• Doesn’t he worry that if people see him getting the easy things wrong, they might suspect he’s also getting the hard things wrong? Things like sanctity and salvation?
  • Let’s be clear: Locke belongs to a category of his own. He recently accused multiple women at his church of being witches (his source: a demon he encountered during an exorcism). That makes it easy for evangelicals to dismiss Global Vision as an outlier, the same way they did Westboro Baptist. It’s much harder to scrutinize the extremism that has infiltrated their own church and ponder its logical end point. Ten years ago, Global Vision would have been dismissed as a blip on Christianity’s radar. These days, Locke preaches to 2.2 million Facebook followers and has posed for photos with Franklin Graham at the White House.
  • Bolin says FloodGate and churches like it have grown in direct proportion to how many Christians “felt betrayed by their pastors.” That trend looks to be holding steady. More people will leave churches that refuse to identify with a tribe and will find pastors who confirm their own partisan views. The erosion of confidence in the institution of American Christianity will accelerate. The caricature of evangelicals will get uglier. And the actual work of evangelizing will get much, much harder.
Javier E

The One Parenting Decision That Really Matters - The Atlantic - 0 views

  • Hillary Clinton, then the first lady of the United States, published It Takes a Village: And Other Lessons Children Teach Us. Clinton’s book—and the proverb the title referenced—argue that children’s lives are shaped by many people in their neighborhood: firefighters and police officers, garbage collectors, teachers and coaches.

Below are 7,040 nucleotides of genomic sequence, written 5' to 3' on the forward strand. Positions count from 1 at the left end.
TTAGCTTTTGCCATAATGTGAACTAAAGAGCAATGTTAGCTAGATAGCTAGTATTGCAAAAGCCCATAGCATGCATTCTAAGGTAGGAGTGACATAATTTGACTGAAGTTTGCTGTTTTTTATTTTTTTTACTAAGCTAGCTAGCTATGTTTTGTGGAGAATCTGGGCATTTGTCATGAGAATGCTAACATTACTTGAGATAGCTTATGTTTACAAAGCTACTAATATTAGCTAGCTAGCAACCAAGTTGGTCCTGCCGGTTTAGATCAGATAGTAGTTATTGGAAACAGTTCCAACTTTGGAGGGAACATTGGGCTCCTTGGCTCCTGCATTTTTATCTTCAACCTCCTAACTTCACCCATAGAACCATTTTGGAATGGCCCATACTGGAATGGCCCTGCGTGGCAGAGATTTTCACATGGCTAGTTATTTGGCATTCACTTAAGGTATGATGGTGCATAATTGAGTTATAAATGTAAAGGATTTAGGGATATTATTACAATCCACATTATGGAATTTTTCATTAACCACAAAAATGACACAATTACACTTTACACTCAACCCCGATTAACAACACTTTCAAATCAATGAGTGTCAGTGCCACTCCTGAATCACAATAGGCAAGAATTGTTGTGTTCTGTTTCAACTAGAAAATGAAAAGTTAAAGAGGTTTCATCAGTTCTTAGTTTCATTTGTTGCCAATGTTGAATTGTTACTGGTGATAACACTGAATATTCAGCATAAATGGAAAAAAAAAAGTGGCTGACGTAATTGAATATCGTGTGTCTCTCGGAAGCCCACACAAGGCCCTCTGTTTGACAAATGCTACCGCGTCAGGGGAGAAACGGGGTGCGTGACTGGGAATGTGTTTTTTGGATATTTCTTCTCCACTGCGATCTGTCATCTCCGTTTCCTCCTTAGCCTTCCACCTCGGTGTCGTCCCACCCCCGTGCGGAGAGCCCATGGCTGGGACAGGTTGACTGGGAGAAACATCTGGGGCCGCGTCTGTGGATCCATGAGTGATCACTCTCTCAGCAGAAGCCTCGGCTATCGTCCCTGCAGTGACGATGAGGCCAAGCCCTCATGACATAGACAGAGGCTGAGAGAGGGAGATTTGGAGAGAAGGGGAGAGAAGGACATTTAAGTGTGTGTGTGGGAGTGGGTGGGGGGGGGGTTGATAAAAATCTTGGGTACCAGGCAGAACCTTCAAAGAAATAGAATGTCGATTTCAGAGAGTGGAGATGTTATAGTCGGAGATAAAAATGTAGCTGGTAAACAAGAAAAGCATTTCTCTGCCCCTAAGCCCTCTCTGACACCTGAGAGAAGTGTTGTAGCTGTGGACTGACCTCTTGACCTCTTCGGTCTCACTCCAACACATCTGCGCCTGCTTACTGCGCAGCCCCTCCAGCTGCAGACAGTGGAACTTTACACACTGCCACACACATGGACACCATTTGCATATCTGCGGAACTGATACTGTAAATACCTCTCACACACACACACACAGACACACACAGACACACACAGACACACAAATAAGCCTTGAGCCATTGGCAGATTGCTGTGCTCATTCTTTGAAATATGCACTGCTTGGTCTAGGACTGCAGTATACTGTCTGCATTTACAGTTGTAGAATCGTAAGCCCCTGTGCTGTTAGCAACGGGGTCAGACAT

• Dole said, “I am here to tell you: It does not take a village to raise a child. It takes a family to raise a child.” The crowd roared.
  • So who was right, Bob Dole or Hillary Clinton?
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  • some neighborhoods produce more successful kids: One in every 864 Baby Boomers born in Washtenaw, Michigan, the county that includes the University of Michigan, did something notable enough to warrant an entry in Wikipedia, while just one in 31,167 kids born in Harlan County, Kentucky, achieved that distinction
  • The results showed that some large metropolitan areas give kids an edge. They get a better education. They earn more money: The best cities can increase a child’s future income by about 12 percent. They found that the five best metropolitan areas are: Seattle; Minneapolis; Salt Lake City; Reading, Pennsylvania; and Madison, Wisconsin.
  • a website, The Opportunity Atlas, that allows anyone to find out how beneficial any neighborhood is expected to be for kids of different income levels, genders, and races.